Does this information switch support stable production at other relative phases (transfer of learning)? Performance at two untrained relative phases (60° and 120°) saw a considerable increase after training at 90° and this increase was still present 2–4 weeks later. Thus, for the first time in the coordination literature, we see substantial transfer of learning from one relative phase to another that is not a symmetry partner. Cross-effector transfer of the same relative phase has been observed (Kelso & Zanone, 2002; Snapp-Childs et al., 2015), and these types of transfer effects can be large (up to 50%). However, the percentage transfer that we see here from 90° to 60° (81%) and 120° (65%) is larger still. The perceptual learning of relative position that occurred at 90° has enabled a greater increase in performance at other relative phases than merely changing the limbs performing the task.
The nature of the feedback we use in training is, therefore, critical. The colour change coordination feedback preserves all the informational consequences of two coordinated oscillators, one of which (relative position) can support stable behavior at other relative phases. Visual metronomes and Lissajous displays do not preserve this information; instead, they convert the task into either a discrete or continuous tracking task and, in the case of Lissajous displays, integrating the relative motion information for coordination into a single motion source. Visual metronomes do not support any transfer across relative phases, and Lissajous displays make all relative phases equally easy to produce with minimal practice (Kennedy et al., 2016), making the issue of transfer redundant. While these other feedback methods still have their uses, our results demonstrate that we must always consider tasks such as coordination as perception–action tasks, and take issues of feedback information very seriously.

### Asymmetry of transfer

The Bingham model is of an untrained system that uses relative direction to perceive relative phase. The model is still informative here, however. Learning transferred asymmetrically; performance at 60° improved more than performance at 120°. In the model, relative speed acts as a non-phase specific noise term that affects a person’s ability to detect the underlying information for relative phase (Snapp-Childs et al., 2011). This allows the model to implement the fact that 180° is less stable than 0°, and the fact that coordination stability decreases with increases in frequency. Relative speed increases linearly from 0° to 180°; this tidily accounts for the asymmetry we observed (and the bias check we performed supports this). At this point, we, therefore, assume that relative speed affects the detection of relative position in the same way it affects the detection of relative direction; this remains to be explicitly tested, however. That future work should apply the methods from Snapp-Childs et al. (2011) to trained performance at various relative phases.

### Location of transfer

Learning 90° transferred to two neighbouring relative phases. A dynamical systems’ account (c.f. Kelso, 1995; Zanone & Kelso, 1994) might simply suggest that learning 90° creates a new attractor centred on 90° but relatively spread out. However, simple proximity is not an explanation in and of itself; it is the thing to be explained. In addition, this does not provide an obvious explanation for the asymmetry of transfer we observed.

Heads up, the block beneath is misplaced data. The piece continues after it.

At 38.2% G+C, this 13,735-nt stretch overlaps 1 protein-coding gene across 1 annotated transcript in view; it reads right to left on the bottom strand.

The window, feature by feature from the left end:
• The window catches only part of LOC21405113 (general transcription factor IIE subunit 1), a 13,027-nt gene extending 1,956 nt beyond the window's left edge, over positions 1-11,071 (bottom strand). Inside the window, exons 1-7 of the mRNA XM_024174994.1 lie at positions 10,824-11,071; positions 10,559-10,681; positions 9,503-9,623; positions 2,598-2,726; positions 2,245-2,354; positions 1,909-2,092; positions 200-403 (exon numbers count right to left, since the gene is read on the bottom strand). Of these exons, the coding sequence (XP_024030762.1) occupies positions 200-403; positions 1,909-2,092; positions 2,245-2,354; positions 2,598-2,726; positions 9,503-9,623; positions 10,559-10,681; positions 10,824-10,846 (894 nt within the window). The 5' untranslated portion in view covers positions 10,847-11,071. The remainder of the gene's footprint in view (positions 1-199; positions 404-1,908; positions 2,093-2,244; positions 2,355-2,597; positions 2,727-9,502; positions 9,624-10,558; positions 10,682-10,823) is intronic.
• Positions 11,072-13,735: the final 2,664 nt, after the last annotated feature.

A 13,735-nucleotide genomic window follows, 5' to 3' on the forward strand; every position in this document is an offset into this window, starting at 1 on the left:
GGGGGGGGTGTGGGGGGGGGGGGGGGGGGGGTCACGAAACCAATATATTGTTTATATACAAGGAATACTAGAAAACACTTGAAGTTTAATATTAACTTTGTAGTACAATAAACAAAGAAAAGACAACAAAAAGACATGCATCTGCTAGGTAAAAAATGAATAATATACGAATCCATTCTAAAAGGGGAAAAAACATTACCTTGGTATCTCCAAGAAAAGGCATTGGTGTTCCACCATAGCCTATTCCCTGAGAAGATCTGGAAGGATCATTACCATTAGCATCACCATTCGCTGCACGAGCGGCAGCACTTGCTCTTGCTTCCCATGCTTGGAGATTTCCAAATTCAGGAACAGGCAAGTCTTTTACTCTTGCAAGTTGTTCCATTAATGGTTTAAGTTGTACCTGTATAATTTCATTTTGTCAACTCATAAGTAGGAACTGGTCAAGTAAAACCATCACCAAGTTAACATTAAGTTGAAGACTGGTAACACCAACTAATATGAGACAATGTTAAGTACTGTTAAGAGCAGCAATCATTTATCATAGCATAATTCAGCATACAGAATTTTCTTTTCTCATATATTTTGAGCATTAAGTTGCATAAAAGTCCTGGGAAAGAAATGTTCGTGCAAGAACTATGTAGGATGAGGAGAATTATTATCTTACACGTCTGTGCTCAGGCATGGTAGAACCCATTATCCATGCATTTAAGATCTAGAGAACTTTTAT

We have shown that the relative position variable learners attune to when training at 90° supports stable action close by, but not farther away. However, we also know that relative position can support stable behavior at 0° and 180° without improving untrained performance at 90° (Wilson & Bingham, 2008). This pattern suggests that the specific calibration of relative position used at various phases might differ. For example, 90° is specified by relative position as the relative phase when the points of peak amplitude and peak velocity occur at the same time (this is what the position perturbation makes impossible to use, because this positional alignment happens at different locations of every half cycle). 0° and 180° are the relative phases when the points of peak amplitude occur at the same time. It is possible that these different calibrations may be sufficiently different to prevent transfer. More work is clearly needed to probe the exact nature of the relative position variable and its possible calibrations, by training other relative phases with coordination feedback and examining the pattern of transfer, and by investigating the consequences of the individual variation in variable use identified in Wilson & Bingham (2008). These studies are ongoing in our lab.

### Direct learning

The goal of this work is to more completely characterize relative position so that it can be implemented in a version of the Bingham model that directly engages with learning and trained performance. Ecological psychologists have been recently grappling in more detail with the idea that multiple information variables can be informative to varying degrees about the underlying task dynamics. Learners often seem to begin using lower order, non-specifying variables (e.g. speed, distance) that are informative within a limited scope, and then switch to using higher order specifying variables (e.g. time-to-contact) after training with feedback (see Withagen & Chemero, 2009, for an overview).